I had a distinct feeling that we were going to get busted. When I turned on my police scanner, sure enough, he was calling the police. Ten minutes later, the cops arrived and started checking all the train cars. Before we knew it, they had found us. They ordered us to get out and put our hands up. The cops seemed pretty surprised that we didn’t have huge beards or tattered clothing—Mike’s a skater, Pat’s an artist, and I’m a manager at a cookie shop—we all looked pretty clean cut and I think they cut us some slack because of that.

The cops patted us down and asked us the usual questions: "Have you ever been caught trespassing on railroad property before?” Pat and Mike said no. I figured I’d tell them the truth since they were going to look it up anyway and said “Yes.” They turned out to be super cool about it.

"Well, son, since you were honest with us we'll let it slide this time, but we're gonna have to drive you out to Rathdrum and you'll have to hitchhike from there.”


Rathdrum is a tiny right-wing town in the middle of fucking nowhere. With a little convincing, we got the officer to drive us a little further. He dropped us off in Liberty Lake, a god-awful place with a bunch of crack heads roaming around like flesh-eating zombies. We slept there and started hitching the next morning.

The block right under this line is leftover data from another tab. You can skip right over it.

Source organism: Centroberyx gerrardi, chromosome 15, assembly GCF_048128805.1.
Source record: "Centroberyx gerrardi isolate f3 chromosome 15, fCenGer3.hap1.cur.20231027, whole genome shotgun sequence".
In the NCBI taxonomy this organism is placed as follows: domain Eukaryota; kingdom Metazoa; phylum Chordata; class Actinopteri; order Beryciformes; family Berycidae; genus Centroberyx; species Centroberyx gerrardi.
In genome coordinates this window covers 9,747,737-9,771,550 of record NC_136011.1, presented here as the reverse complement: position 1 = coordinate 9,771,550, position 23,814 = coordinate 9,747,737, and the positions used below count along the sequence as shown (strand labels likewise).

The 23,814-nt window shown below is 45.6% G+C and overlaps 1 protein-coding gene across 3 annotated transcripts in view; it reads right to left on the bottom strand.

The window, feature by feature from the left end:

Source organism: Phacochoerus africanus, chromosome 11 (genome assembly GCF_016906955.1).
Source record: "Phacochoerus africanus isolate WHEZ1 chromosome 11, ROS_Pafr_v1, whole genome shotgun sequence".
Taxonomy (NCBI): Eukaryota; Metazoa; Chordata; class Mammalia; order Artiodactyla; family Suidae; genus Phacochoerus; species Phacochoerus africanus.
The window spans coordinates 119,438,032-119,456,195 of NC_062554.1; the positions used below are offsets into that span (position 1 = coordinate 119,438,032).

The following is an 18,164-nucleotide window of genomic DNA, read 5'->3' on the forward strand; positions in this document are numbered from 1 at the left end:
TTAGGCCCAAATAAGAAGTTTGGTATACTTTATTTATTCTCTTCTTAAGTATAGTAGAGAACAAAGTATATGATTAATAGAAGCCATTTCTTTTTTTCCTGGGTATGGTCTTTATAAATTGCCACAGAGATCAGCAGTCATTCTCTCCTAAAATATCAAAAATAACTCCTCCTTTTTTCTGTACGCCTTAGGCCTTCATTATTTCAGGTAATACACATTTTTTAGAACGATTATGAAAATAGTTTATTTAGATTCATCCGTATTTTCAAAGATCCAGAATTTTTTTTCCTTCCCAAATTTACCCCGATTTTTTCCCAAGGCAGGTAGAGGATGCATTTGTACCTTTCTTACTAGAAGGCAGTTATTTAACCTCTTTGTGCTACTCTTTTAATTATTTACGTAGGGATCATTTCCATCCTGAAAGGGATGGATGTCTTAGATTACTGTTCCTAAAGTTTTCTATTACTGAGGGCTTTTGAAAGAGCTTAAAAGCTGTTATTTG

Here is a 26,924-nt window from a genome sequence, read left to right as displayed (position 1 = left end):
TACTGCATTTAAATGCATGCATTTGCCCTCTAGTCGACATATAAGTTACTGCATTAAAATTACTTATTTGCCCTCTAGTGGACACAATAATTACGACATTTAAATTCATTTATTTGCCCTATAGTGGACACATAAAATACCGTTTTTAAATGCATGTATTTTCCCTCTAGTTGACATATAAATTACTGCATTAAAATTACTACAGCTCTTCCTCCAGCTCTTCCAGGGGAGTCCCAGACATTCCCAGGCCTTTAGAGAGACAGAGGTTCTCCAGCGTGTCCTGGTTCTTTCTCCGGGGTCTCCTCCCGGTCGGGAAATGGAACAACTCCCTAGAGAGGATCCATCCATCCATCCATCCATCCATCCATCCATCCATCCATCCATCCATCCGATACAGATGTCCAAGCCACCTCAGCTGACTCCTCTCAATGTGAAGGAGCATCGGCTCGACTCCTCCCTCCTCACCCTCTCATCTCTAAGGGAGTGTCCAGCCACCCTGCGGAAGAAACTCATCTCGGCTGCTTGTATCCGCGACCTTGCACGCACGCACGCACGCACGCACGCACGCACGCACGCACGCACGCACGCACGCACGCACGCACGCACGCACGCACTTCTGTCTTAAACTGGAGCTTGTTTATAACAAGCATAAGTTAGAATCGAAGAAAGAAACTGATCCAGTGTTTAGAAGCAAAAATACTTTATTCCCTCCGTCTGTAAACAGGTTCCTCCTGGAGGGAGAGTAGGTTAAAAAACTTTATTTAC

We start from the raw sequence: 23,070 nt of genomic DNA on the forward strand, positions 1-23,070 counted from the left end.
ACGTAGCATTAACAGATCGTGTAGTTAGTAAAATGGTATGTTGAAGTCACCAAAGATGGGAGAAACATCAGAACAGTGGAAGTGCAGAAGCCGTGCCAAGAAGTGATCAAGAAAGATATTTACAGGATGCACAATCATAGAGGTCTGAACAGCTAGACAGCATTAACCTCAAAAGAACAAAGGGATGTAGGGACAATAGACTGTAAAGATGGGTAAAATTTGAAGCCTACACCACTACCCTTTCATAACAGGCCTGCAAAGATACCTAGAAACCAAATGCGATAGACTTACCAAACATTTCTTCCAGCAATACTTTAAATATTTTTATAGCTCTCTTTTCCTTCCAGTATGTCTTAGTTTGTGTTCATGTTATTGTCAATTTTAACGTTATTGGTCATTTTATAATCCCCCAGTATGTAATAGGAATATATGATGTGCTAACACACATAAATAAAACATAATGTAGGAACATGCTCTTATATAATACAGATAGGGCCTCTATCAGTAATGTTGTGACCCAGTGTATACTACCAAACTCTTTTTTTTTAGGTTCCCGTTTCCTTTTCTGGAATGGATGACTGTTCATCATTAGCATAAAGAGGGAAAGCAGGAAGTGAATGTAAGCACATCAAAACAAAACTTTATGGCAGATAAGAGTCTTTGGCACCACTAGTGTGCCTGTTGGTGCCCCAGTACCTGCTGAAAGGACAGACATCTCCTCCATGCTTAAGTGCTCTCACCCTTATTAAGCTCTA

Three men hitchhiking together are basically asking not to be picked up. We waited seven long hours in the sun. Some oogles showed up and started harassing us, saying they lived in a house called “the Pirate Ship.” Finally, we caught a ride to Coeur D'Alene where it was pretty much smooth sailing up to Kellogg, Idaho.

In Kellogg, it looked like it was going to rain and was getting dark so we attempted to hitchhike a bit longer and failed. We all threw in and got a cheap motel room. Inside, we compared sunburns and watched the History Channel. Mike Skyped with some girls and jerked off in the bathroom. The next morning we went out into the rain to try and hitchhike. We rapped in the rain to keep our spirits up and then decided that Pat should go down to the interstate and hitch alone, thereby increasing our chances. About two hours later, a trucker pulled over.